Royal Dutch Shell PLC on Thursday said its profit plunged in the second quarter, with the company citing lower oil and gas prices and weaker refining margins, outweighing a rise in production.
The British-Dutch oil giant RDS.A, -1.43% RDSA, -4.36% said its quarterly profit on a current cost-of-supplies basis–a number similar to the net income that U.S. oil companies report–was $3.03 billion, down from $5.23 billion a year earlier. The results missed the company-provided analyst consensus, coming in at almost a third below expectations.
Shares in the company were down around 4% in early London trading.
Energy majors’ second-quarter results have been hit by lower oil and gas prices versus the same period a year ago.
Shell’s rising output, boosted by fields in North America, was not enough to offset the lower commodity prices. Shell’s production rose 4% to 3.58 million barrels a day compared to a year earlier. Its output is also expected to rise in the third quarter as production ramps up from some fields and liquefied natural gas projects.
Shell’s performance is consistent with most of its peers, with France’s Total S.A. FP, -0.55% and Norway’s Equinor ASA EQNR, -0.19%, both reporting a fall in profits last week and missing analysts’ expectations.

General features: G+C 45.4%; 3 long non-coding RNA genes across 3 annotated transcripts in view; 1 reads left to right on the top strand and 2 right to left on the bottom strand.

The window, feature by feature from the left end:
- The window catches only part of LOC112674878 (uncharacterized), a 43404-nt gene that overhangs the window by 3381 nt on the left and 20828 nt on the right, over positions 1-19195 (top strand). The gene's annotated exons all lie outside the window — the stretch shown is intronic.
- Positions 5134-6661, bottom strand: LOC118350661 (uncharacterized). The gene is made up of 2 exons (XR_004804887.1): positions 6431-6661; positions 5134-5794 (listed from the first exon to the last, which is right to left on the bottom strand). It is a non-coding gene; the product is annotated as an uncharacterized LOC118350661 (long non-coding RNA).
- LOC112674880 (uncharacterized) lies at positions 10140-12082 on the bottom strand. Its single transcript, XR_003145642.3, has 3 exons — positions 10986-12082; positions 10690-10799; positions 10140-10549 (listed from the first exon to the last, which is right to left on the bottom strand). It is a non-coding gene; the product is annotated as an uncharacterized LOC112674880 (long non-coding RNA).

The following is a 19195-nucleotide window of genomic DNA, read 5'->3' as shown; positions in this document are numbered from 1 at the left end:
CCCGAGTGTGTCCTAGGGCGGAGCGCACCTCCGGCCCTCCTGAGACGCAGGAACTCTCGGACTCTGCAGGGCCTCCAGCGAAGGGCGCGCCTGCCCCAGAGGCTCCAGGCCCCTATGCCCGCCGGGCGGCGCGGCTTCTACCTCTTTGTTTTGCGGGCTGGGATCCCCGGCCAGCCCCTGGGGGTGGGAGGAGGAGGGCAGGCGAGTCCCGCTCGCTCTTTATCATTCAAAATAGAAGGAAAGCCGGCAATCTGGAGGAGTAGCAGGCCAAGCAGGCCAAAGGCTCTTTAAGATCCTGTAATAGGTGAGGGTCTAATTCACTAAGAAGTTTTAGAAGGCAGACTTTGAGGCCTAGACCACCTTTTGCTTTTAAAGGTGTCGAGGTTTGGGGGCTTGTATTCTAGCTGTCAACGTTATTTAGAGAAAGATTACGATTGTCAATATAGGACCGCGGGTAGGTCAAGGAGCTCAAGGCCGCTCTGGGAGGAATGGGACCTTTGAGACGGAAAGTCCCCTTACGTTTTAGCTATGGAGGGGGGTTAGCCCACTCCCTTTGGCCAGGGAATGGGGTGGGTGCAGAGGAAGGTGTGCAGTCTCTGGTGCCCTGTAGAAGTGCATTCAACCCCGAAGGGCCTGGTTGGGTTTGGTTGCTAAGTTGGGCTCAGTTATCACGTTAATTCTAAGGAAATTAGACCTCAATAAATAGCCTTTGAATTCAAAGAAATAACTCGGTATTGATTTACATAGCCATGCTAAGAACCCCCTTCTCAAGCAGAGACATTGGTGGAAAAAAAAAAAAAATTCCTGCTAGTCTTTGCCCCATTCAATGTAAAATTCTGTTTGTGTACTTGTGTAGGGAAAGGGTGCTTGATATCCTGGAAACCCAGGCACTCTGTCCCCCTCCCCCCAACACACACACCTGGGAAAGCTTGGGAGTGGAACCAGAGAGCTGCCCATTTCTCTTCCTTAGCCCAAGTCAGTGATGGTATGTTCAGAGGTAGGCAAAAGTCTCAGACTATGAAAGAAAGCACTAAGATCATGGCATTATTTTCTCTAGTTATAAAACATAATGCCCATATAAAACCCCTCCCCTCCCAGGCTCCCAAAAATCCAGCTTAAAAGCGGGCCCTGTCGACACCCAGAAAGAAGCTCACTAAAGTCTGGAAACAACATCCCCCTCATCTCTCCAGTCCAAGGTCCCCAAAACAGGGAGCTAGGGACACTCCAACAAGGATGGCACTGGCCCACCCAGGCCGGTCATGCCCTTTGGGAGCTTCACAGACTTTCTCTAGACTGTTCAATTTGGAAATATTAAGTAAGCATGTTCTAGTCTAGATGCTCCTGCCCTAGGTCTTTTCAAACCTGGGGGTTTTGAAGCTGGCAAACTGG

BP PLC BP, -0.63% was the exception, beating expectations to report a similar quarterly result to the same period a year ago. U.S. oil giants Exxon Mobil Corp. XOM, -1.31% and Chevron Corp CVX, -0.99% are set to report their results on Friday.
Total and BP also reported solid production increases. The rise in output from the majors comes after years of cost cutting in the wake of oil prices collapsing in 2014. Oil majors are back investing in new production, albeit sometimes in the form of acquisitions rather than developing their own exploration finds. Total is on track to raise production by 9% this year, helped by their acquisition of Maersk Oil’s assets which closed a year ago, alongside projects starting up, including in Angola and the North Sea.
“In Shell’s case for instance we do have the start-up of several major projects that are contributing to production growth,” Jefferies equity analyst Jason Gammel said, adding that some of these, including the Appomattox project in the Gulf of Mexico, were approved before the downturn.
Shell’s cash flow from operations rose to $11.03 billion from $9.5 billion in the prior-year period.
“We have delivered good cash flow performance, despite earnings volatility, in a quarter that has seen challenging macroeconomic conditions in refining and chemicals as well as lower gas prices,” Chief Executive Ben van Beurden said.
Shell has pivoted towards gas production since its 2015 deal to buy BG Group PLC, known for its global liquefied natural gas business.
A year ago, Shell launched a $25 billion share buyback program. The company said it would buy back $2.75 billion of shares in the next tranche, in line with the first quarter of 2019.
The company maintained its quarterly dividend at 47 cents a share.